If there's one compressor that can truly claim to be a classic, it's the Teletronix LA-2A. Ask 100 top engineers what their first choice vocal compressor would be, and at least 90 of them would opt for this amazing, almost 50-year-old studio staple.
The LA-2A has evolved over the years, and its various versions with their different characters have fuelled debate, dividing opinion over their individual merits.
"Universal Audio has modeled three of the most sought-after LA-2A versions and bundled them together"
With the Classic Leveler Collection for UAD-2 (VST/AU/RTAS), Universal Audio has modeled three of the most sought-after LA-2A versions and bundled them together. Advances in emulation technology and the increased processing power of newer UAD-2 systems mean that these supersede UA's original 12-year-old LA-2A plugin, although that is still available in basic bundles as the 'Legacy' model.
The three versions in the Collection are the 'Silver' and 'Gray' LA-2As, and the original LA-2. The last was originally designed by Teletronix founder Jim Lawrence in the early 60s using a groundbreaking optical compression technique, characterised by a smooth, nigh-on transparent attack and decay that made it particularly great for vocals.
A few years later, he updated the design to the LA-2A Gray, which featured a quicker response time. Universal Audio bought the patent and name in the late 60s and produced the Silver version, which had the quickest response times of all.
All three models have essentially the same controls, and using them really couldn't be more straightforward. The Peak Reduction knob lowers the threshold as you turn it clockwise, setting the amount of compression applied. The LA-2 has a fixed compression ratio of infinity:1, while the two LA-2A's offer a choice of 3:1 or inf:1 (limiting) via the Comp/Limit switch.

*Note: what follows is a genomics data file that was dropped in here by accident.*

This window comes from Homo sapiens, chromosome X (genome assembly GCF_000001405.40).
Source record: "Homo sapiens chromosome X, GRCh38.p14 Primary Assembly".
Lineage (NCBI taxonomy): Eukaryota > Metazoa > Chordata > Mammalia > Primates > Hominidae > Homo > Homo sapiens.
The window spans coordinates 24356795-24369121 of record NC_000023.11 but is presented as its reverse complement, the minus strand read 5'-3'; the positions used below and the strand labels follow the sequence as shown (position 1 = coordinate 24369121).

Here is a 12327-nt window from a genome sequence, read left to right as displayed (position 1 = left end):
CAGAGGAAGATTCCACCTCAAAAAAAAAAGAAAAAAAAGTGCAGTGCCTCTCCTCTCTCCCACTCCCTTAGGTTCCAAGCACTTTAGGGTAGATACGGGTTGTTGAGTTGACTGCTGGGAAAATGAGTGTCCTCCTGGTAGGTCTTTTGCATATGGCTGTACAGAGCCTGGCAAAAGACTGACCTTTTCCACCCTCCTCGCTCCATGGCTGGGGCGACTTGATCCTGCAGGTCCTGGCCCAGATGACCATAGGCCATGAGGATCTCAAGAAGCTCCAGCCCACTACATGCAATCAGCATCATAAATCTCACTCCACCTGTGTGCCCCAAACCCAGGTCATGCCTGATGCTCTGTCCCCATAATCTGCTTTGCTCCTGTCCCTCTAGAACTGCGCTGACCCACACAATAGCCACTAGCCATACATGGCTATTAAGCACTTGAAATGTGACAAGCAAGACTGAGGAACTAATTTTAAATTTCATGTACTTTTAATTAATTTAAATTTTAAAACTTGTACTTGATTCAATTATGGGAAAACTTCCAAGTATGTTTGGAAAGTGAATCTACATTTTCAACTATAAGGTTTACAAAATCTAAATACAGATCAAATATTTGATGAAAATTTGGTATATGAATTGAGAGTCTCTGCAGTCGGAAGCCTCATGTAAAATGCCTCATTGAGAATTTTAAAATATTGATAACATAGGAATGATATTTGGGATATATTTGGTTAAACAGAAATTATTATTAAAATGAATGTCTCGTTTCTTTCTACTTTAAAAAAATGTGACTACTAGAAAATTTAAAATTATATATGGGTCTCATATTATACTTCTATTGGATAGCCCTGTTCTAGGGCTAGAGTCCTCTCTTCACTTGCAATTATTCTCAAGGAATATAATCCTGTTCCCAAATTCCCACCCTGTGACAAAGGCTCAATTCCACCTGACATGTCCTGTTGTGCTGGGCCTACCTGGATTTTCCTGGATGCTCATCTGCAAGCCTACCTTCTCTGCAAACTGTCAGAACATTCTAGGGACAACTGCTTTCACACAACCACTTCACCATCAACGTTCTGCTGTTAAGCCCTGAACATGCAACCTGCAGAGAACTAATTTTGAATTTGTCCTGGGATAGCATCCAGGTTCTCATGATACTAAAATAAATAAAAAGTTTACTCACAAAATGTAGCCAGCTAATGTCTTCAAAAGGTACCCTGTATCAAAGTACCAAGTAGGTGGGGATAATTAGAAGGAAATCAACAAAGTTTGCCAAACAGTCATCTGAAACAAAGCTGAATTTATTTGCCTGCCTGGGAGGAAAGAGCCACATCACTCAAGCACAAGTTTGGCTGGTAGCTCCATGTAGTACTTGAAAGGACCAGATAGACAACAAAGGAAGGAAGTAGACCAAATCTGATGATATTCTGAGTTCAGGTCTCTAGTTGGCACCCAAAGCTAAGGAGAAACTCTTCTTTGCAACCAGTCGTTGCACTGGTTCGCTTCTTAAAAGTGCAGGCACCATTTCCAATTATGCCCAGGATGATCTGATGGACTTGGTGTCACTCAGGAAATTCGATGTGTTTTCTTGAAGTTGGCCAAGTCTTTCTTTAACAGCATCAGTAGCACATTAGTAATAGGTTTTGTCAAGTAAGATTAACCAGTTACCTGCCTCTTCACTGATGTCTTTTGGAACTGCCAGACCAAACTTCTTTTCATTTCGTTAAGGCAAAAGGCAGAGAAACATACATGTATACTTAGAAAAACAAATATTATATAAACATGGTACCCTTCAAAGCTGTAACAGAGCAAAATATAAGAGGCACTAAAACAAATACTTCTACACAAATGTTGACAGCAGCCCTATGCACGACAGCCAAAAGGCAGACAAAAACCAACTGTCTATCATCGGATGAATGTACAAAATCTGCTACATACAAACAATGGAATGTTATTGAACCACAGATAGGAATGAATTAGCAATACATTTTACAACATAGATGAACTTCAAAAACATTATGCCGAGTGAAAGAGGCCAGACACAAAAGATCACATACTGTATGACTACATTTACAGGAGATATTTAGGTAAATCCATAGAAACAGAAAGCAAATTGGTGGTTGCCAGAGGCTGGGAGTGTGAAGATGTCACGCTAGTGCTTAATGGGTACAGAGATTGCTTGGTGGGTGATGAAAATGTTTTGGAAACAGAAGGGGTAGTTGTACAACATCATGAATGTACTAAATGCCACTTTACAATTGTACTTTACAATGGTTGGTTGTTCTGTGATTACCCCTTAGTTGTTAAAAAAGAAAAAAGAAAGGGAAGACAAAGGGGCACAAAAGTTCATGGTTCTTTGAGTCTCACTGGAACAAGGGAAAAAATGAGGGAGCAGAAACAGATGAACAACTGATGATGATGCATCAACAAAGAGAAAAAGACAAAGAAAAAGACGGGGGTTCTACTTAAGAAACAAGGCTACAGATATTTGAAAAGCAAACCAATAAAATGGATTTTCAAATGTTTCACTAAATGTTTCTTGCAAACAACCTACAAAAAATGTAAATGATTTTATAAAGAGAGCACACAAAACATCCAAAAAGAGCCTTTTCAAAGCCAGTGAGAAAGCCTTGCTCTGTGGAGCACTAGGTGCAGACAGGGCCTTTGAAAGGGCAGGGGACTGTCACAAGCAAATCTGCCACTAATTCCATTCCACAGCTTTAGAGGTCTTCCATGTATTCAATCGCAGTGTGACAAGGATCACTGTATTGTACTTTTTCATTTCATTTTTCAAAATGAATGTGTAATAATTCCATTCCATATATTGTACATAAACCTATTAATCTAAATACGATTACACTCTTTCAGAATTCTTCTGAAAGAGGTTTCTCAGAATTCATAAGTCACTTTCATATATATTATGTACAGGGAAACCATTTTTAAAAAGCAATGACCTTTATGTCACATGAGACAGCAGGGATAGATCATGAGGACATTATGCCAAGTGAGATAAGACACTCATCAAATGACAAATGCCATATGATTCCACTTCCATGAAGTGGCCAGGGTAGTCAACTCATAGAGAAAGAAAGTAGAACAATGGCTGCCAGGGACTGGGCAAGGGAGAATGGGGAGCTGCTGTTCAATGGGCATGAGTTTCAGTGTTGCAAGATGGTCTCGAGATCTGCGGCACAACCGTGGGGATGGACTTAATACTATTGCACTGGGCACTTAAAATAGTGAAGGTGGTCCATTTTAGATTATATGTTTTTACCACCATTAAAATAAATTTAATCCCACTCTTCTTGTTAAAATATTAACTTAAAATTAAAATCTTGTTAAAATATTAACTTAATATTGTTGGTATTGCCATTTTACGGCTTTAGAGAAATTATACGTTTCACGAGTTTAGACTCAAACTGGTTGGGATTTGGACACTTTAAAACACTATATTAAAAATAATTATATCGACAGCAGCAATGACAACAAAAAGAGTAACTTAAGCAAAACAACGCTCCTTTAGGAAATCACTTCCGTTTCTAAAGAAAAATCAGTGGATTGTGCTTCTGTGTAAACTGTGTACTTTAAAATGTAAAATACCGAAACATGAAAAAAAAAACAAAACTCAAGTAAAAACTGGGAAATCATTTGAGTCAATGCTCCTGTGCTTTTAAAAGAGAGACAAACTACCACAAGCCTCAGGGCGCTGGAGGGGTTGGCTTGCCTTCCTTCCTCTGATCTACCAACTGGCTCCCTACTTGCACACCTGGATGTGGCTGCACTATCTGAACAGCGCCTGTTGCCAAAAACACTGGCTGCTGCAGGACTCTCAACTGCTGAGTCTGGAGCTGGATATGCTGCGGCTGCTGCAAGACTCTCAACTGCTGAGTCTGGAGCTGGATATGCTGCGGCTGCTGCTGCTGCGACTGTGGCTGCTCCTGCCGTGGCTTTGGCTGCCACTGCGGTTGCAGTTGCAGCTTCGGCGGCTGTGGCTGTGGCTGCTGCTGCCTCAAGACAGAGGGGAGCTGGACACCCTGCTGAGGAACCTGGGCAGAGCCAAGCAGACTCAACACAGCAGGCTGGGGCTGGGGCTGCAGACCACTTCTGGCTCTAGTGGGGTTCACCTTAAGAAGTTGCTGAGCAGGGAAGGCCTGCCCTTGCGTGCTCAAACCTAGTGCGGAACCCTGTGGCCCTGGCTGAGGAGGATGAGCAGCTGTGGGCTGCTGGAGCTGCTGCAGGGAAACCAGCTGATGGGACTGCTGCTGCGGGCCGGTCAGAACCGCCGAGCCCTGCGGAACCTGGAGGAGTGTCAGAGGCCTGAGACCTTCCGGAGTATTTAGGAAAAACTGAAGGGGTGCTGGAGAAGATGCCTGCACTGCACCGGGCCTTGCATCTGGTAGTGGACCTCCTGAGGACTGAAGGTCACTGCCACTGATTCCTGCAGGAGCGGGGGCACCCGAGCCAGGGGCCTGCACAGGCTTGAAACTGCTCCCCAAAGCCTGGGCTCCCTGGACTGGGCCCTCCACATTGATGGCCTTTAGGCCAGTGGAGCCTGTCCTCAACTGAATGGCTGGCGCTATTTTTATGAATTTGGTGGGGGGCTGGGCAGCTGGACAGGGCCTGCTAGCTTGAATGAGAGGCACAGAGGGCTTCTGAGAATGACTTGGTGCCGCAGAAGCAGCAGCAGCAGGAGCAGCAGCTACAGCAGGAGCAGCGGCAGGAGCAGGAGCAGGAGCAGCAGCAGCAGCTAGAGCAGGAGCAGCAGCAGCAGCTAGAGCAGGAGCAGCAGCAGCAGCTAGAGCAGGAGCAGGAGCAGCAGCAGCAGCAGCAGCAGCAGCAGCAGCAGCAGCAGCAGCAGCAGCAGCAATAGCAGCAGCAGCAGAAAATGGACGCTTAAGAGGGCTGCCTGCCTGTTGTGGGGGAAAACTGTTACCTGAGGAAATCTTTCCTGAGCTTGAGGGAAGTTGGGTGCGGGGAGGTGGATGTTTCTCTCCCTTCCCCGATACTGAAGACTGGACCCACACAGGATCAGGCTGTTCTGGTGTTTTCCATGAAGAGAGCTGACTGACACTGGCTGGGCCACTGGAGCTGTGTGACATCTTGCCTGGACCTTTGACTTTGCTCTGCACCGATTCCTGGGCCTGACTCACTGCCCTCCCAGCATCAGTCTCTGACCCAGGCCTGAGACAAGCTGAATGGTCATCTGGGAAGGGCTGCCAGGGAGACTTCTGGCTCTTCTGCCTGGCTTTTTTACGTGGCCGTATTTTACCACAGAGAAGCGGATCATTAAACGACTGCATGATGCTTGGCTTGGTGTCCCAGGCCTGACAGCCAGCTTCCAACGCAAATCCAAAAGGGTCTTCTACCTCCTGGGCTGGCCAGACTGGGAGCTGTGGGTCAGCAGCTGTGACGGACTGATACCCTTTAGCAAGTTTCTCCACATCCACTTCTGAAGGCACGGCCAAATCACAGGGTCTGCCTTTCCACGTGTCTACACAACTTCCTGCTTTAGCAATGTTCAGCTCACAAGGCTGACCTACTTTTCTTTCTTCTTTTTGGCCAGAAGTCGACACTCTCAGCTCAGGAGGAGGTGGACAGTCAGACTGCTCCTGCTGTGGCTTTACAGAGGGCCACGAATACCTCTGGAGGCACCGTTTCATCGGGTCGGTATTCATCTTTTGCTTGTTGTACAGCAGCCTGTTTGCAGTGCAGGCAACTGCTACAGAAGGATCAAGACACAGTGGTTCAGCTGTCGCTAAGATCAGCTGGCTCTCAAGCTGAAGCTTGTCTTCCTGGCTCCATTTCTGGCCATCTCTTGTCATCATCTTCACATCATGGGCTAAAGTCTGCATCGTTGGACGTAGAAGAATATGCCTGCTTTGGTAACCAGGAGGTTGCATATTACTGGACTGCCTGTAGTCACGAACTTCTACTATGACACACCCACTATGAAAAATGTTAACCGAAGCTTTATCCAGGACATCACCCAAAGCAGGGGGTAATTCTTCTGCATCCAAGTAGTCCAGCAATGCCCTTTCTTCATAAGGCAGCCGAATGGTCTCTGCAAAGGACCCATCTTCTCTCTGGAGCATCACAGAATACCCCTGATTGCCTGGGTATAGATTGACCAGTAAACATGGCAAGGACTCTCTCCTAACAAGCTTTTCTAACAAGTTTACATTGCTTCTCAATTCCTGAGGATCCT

The optical process is slightly frequency-dependent, however, so the ratio can vary a bit with the frequency content of the input signal. Then there's a Gain knob to make up the gain at the output, and an Emphasis setting that can be used to roll off low frequencies in the sidechain.
"The Silver is more immediate on vocals, being punchy and transparent, but not as warm as the Gray mode"
Accurately comparing the three models takes a bit of setting up, since UA has cheated slightly with its gain structures to make them sound unrealistically 'better' by default. Unlike its original, Legacy LA-2A plugin, the default settings are all at least 4dB higher than unity; the LA-2 is a good 1.5dB quieter than the Silver, with Gray somewhere in between the two.
Once they're all on a level playing field and running the same peak reduction, though, it's easy to hear the differences between them. The Silver is more immediate on vocals, being punchy and transparent, but not as warm as the Gray model. The warmth of the Gray is sublime, but there's much more reduction of the high frequencies, and with its slow recovery it's not so in-your-face. The LA-2 is tonally quite similar to the Gray, but with its slower response, doesn't work so well on a fast vocal, being much more effective on more spacious legato material.
Which of the trio is 'best' is down to personal taste and usage, but there's no arguing that they all represent a big step up from the original LA-2A plugin, and it's comforting to know that circuit modeling is now at such a level that the subtle nuances of different versions of the same model are audible.
In terms of emulating the originals, we'd have no hesitation in calling the Classic Leveler Collection definitive.